Recent notable cases
Recent notable cases have clarified further aspects that can arise from The Torts (Interference with Goods) Act 1977:
In Scipion Active Trading Fund v Vallis Group Ltd (formerly Vallis Commodities Ltd)  EWHC 1451 it was held that the definition of “wrongful interference” in Section 1 of the Torts (Interference with Goods) 1977 Act did not include claims for breach of a contractual bailment. Therefore, claims under the Torts (Interference with Goods) 1977 Act can only be in tort.
In Walton Family Estates Ltd v GJD Services Ltd  EWHC 88, it was held the freeholder of an aerodrome, who was an ‘involuntary bailee,’ i.e. found themselves in possession of goods belonging to another without their consent, was entitled to an order requiring the former tenants to remove their aircraft parked at the aerodrome. The freeholder was also granted the right to apply for an order to sell, remove or scrap the aircraft if the tenants failed to remove it. Before this case it was previously unclear whether cases of involuntary bailment would qualify for a statutory power of sale, but it was permitted by the Court in this instance.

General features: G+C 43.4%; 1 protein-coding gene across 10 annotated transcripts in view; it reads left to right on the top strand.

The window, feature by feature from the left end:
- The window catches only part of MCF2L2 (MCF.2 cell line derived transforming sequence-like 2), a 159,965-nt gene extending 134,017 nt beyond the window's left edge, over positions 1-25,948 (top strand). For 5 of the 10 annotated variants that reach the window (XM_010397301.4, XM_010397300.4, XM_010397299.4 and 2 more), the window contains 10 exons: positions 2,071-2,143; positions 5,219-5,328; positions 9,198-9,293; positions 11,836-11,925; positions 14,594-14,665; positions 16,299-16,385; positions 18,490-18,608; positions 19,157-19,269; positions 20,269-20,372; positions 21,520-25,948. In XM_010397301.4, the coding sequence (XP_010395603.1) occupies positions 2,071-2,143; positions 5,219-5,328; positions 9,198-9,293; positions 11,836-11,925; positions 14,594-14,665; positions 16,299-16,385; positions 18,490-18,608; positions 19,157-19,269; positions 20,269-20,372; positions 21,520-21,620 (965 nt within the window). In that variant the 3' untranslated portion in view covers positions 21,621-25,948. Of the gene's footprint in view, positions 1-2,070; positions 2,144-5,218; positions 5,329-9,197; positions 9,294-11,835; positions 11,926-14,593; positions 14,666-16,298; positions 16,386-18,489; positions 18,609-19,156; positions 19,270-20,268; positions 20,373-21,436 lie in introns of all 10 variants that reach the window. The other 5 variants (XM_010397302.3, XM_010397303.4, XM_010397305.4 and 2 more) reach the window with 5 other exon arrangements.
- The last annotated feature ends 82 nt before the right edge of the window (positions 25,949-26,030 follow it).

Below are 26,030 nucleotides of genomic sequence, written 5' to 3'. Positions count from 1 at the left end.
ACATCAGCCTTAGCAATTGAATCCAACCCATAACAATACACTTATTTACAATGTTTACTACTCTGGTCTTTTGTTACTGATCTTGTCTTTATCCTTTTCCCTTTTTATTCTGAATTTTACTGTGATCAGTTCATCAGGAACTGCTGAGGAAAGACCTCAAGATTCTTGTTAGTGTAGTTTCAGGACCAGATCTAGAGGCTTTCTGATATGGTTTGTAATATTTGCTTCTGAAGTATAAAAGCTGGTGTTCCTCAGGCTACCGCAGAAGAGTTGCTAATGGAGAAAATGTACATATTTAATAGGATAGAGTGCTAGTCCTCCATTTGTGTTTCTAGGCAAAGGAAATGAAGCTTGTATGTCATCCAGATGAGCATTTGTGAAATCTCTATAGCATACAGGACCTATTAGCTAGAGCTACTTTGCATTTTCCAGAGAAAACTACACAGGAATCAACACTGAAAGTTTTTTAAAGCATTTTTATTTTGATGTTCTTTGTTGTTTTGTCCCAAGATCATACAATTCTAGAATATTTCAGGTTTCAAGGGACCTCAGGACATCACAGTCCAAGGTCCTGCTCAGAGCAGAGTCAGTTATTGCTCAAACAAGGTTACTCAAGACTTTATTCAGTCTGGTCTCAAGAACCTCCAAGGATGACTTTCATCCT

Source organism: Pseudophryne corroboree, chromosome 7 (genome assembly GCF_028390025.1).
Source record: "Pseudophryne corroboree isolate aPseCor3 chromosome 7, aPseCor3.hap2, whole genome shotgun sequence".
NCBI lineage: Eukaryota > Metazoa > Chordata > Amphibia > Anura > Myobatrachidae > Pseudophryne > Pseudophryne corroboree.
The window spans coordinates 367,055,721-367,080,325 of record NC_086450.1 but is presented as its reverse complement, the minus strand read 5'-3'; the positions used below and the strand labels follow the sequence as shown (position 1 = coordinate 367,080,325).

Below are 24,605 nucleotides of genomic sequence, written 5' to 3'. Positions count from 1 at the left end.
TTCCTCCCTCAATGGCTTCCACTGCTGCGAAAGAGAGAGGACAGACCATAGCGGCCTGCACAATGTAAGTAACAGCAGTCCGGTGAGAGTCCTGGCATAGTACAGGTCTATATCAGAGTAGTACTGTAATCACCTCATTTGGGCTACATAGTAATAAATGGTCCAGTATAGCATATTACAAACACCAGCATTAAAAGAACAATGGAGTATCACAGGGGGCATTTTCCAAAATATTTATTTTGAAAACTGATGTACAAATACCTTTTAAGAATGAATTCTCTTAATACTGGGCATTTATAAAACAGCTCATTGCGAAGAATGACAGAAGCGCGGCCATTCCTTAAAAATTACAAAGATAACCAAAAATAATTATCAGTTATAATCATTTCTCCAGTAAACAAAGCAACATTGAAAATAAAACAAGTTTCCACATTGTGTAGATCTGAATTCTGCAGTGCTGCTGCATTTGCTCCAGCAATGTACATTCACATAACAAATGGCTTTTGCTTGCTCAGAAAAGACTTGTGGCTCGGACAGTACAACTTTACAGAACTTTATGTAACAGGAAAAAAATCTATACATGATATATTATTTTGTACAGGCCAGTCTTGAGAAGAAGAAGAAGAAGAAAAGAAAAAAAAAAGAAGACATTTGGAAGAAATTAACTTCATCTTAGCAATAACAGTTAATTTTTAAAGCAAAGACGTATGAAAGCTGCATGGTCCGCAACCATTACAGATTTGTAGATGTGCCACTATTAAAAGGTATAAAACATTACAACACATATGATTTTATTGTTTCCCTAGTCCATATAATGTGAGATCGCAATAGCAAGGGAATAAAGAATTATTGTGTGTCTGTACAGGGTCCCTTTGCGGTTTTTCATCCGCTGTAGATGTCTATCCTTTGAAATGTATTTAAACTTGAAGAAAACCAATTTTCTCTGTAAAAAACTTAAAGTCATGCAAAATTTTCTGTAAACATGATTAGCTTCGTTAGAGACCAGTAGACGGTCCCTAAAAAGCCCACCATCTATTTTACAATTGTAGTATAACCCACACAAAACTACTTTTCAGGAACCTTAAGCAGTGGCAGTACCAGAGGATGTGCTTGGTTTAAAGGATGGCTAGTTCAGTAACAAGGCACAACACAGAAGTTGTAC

In Credit Agricole Corporate and Investment Bank v Persons Unknown  EWHC 1679 (Ch), it was held the Courts’ power to order the statutory sale of goods could be exercised even where there were no Defendants to the proceedings and the original owners were unknown.
Tips and Tricks for Landlords
- Inspect the property thoroughly once/just before tenants depart to ensure no goods have been left behind. This may act as evidence if you are required to defend a claim for damages.
- Keep a sufficient record of all of the goods left behind – take photographs and keep an inventory (with description) of the goods.
- Put up a general goods (section 12) notice to the door of the property after taking back possession.
- Store all items accordingly and ensure they are not damaged or destroyed, deliberately or recklessly.
- Retain any sale proceeds for a ‘reasonable period’.
- Remember, the higher the value of the goods, the more responsibility is placed on you. Possibly seek the opinion of experts/professionals to ascertain the value of the goods and consider using an independent body (such as an auction house) to facilitate the sale of the goods.